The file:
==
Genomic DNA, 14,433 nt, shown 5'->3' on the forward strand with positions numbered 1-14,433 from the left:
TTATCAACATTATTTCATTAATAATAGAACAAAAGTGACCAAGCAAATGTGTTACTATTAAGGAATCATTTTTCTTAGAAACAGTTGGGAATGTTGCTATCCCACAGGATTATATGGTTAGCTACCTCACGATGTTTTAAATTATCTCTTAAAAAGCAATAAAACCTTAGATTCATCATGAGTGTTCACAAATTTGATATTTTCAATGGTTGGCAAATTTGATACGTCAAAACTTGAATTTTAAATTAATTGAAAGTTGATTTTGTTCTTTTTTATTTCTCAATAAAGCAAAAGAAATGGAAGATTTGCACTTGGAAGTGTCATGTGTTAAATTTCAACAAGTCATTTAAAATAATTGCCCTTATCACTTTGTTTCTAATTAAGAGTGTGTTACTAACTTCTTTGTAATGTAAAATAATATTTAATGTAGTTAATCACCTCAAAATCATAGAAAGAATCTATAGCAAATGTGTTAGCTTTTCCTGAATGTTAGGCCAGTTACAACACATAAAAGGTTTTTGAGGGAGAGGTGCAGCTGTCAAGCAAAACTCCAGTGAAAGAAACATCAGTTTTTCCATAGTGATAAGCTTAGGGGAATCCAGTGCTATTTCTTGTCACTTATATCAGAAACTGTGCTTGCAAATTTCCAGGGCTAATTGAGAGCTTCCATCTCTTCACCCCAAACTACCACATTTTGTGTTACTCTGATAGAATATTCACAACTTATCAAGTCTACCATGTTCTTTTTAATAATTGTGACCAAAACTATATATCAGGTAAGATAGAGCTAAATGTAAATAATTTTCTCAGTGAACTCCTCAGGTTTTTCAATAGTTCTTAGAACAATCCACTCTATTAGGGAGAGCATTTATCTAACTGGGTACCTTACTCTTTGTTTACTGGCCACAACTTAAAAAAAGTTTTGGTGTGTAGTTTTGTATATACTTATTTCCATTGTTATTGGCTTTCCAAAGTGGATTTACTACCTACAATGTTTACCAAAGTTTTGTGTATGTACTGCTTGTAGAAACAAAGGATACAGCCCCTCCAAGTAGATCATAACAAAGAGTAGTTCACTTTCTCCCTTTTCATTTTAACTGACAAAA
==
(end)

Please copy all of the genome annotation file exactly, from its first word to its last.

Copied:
Genomic DNA, 14,433 nt, shown 5'->3' on the forward strand with positions numbered 1-14,433 from the left:
TTATCAACATTATTTCATTAATAATAGAACAAAAGTGACCAAGCAAATGTGTTACTATTAAGGAATCATTTTTCTTAGAAACAGTTGGGAATGTTGCTATCCCACAGGATTATATGGTTAGCTACCTCACGATGTTTTAAATTATCTCTTAAAAAGCAATAAAACCTTAGATTCATCATGAGTGTTCACAAATTTGATATTTTCAATGGTTGGCAAATTTGATACGTCAAAACTTGAATTTTAAATTAATTGAAAGTTGATTTTGTTCTTTTTTATTTCTCAATAAAGCAAAAGAAATGGAAGATTTGCACTTGGAAGTGTCATGTGTTAAATTTCAACAAGTCATTTAAAATAATTGCCCTTATCACTTTGTTTCTAATTAAGAGTGTGTTACTAACTTCTTTGTAATGTAAAATAATATTTAATGTAGTTAATCACCTCAAAATCATAGAAAGAATCTATAGCAAATGTGTTAGCTTTTCCTGAATGTTAGGCCAGTTACAACACATAAAAGGTTTTTGAGGGAGAGGTGCAGCTGTCAAGCAAAACTCCAGTGAAAGAAACATCAGTTTTTCCATAGTGATAAGCTTAGGGGAATCCAGTGCTATTTCTTGTCACTTATATCAGAAACTGTGCTTGCAAATTTCCAGGGCTAATTGAGAGCTTCCATCTCTTCACCCCAAACTACCACATTTTGTGTTACTCTGATAGAATATTCACAACTTATCAAGTCTACCATGTTCTTTTTAATAATTGTGACCAAAACTATATATCAGGTAAGATAGAGCTAAATGTAAATAATTTTCTCAGTGAACTCCTCAGGTTTTTCAATAGTTCTTAGAACAATCCACTCTATTAGGGAGAGCATTTATCTAACTGGGTACCTTACTCTTTGTTTACTGGCCACAACTTAAAAAAAGTTTTGGTGTGTAGTTTTGTATATACTTATTTCCATTGTTATTGGCTTTCCAAAGTGGATTTACTACCTACAATGTTTACCAAAGTTTTGTGTATGTACTGCTTGTAGAAACAAAGGATACAGCCCCTCCAAGTAGATCATAACAAAGAGTAGTTCACTTTCTCCCTTTTCATTTTAACTGACAAAA